One of the earliest international executive protection missions I advanced was a multi-nation tour leaving from West Germany and traveling to Athens, Greece, the island of Crete, Istanbul, Turkey, and returning to West Germany. Our principal for this trip was General Frederick Kroesen, Commander in Chief, U.S. Army Europe, and 7th Army. He commanded all U.S. Army operations in Europe and this trip was to visit U.S. Army and NATO installations in the region. Like most first time experiences, this trip generated a wealth of lessons learned knowledge.
Before planning this trip, I knew two things.
One, General Kroesen had already been the target of a Red Army Faction assassination attempt in what was then West Germany.
Two, Andreas Papandreou had just been elected president of Greece, and there was strong popular sentiment that American military bases there should be shut down. During the Greek presidential campaign, there had been violent anti-American demonstrations at some of the locations that General Kroesen would visit. For instance, a pipe bomb was detonated in the lobby of the hotel where we would stay, and sporadic gunfire had been directed at the gates of a U.S. military base we were to visit, as well as along our motorcade route to the base.
This was a multi-stop, multi-country visit. This is not uncommon, but not that common. The point is, each location must be individually examined and treated based on their unique elements and threats. This was not one advance; it was three advances loosely stitched together with air travel.
Before I get into the details of this mission, I need to explain the first step in conducting an advance-producing the initial threat estimate-and how we differentiated threat levels. These methods still apply today.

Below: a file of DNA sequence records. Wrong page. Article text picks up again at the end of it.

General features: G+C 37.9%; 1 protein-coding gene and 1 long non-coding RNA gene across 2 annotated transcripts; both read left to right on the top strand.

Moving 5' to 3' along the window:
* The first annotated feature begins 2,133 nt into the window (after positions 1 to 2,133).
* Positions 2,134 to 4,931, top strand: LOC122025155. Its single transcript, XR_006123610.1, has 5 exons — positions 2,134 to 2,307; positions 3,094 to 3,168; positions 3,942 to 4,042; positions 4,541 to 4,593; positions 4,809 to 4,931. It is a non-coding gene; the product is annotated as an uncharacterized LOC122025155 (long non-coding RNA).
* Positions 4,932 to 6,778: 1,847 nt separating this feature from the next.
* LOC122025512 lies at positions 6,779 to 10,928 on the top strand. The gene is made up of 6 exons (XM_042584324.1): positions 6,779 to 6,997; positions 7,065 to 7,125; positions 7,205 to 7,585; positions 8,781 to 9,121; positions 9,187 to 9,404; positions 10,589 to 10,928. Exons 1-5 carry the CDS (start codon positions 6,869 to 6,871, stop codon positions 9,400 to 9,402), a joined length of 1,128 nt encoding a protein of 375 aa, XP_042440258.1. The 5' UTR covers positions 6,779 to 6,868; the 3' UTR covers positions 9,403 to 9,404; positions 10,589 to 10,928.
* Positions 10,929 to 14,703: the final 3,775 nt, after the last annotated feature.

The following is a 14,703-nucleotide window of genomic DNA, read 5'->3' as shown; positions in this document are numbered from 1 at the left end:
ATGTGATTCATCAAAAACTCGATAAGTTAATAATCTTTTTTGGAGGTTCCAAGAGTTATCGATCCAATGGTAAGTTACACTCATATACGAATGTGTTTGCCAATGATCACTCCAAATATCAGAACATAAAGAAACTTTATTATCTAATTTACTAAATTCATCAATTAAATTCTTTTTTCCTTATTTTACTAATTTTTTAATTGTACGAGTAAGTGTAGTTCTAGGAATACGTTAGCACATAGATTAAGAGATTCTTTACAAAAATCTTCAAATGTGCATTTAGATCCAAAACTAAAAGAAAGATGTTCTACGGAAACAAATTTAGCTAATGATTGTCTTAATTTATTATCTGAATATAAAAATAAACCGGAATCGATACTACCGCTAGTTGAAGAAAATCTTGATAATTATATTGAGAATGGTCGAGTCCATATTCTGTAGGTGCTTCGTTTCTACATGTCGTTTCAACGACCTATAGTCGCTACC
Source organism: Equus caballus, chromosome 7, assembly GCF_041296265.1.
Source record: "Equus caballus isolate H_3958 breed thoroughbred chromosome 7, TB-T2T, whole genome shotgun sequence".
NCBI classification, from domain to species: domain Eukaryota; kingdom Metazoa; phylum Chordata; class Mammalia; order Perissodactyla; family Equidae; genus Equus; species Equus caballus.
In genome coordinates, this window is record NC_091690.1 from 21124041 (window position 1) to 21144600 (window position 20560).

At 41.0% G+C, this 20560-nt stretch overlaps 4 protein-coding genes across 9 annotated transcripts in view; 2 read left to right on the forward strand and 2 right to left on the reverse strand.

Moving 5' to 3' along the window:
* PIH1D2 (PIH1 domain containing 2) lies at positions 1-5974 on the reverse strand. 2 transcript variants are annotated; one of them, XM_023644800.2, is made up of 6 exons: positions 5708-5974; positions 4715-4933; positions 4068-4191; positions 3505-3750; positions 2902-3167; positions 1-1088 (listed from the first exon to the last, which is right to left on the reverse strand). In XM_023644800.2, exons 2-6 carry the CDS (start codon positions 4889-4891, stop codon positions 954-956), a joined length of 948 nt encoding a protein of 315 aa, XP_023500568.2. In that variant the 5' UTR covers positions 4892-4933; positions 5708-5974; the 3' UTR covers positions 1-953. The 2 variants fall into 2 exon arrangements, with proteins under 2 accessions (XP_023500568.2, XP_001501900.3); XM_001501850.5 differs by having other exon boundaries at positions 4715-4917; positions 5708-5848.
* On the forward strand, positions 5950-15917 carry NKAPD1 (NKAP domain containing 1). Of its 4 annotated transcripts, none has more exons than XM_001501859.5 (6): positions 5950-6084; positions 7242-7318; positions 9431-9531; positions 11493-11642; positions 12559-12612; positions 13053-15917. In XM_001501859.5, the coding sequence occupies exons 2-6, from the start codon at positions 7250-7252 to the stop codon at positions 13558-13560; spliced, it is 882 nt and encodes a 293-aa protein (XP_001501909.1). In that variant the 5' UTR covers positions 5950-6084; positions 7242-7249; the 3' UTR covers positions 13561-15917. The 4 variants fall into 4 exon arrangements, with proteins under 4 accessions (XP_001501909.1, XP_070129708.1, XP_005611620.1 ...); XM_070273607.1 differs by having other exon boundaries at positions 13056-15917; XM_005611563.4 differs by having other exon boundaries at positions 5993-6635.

Initial Threat Estimate
Advance research starts with the initial threat estimate of the locations you will visit. In preparation for your mission you will be talking to various people such as the U.S State Department Regional Security Office (RSO), local police, and other sources. These people should at least be able to provide you with basic threat information.
You want to assess the security situation in each location, identify groups of interest that might be operating there, their cause, positions, demands, history, and modus operandi, and if your mission will have public exposure in the media. If you develop an estimate of the threat environment early in the planning and research phase, you will be better prepared to determine the resources you need for your team.
This step will help later when you do the onsite advance. The U.S. State Department is an excellent starting point for current security travel advisories.
A final comment about sources. At the time of the mission described below, I was Army too. I was assigned to protect General Kroesen on his travels and we had access to resources that civilians do not always enjoy. For example, military intelligence and other official contacts. Admittedly, it may be harder, and more costly for civilian advance teams to get the same intelligence, cooperation, and contacts the Army provided us. Nevertheless, you must develop your own sources for these essential elements of information.
The following list is how we assessed threats then, and what I still use today, to differentiate threat levels. There are other definitions and descriptions of threat levels but those listed below are consistent with generally accepted versions I have encountered worldwide:
Negligible – indicating that there is very little risk of violence being directed at the individual concerned and/or no credible threat information exists.
Low – the risk of violence being directed at an individual is a potential that cannot be discounted, but is not considered likely and/or little or no credible threat information exists.
Moderate – risk of violence being directed at an individual is a potential that cannot be discounted and various factors indicate that some potential exists for the manifestation of violence even though no particular or specific threat may have been identified.
High – risk of violence being directed at an individual is considered probable and/or a specific threat has been identified which is believed to be credible.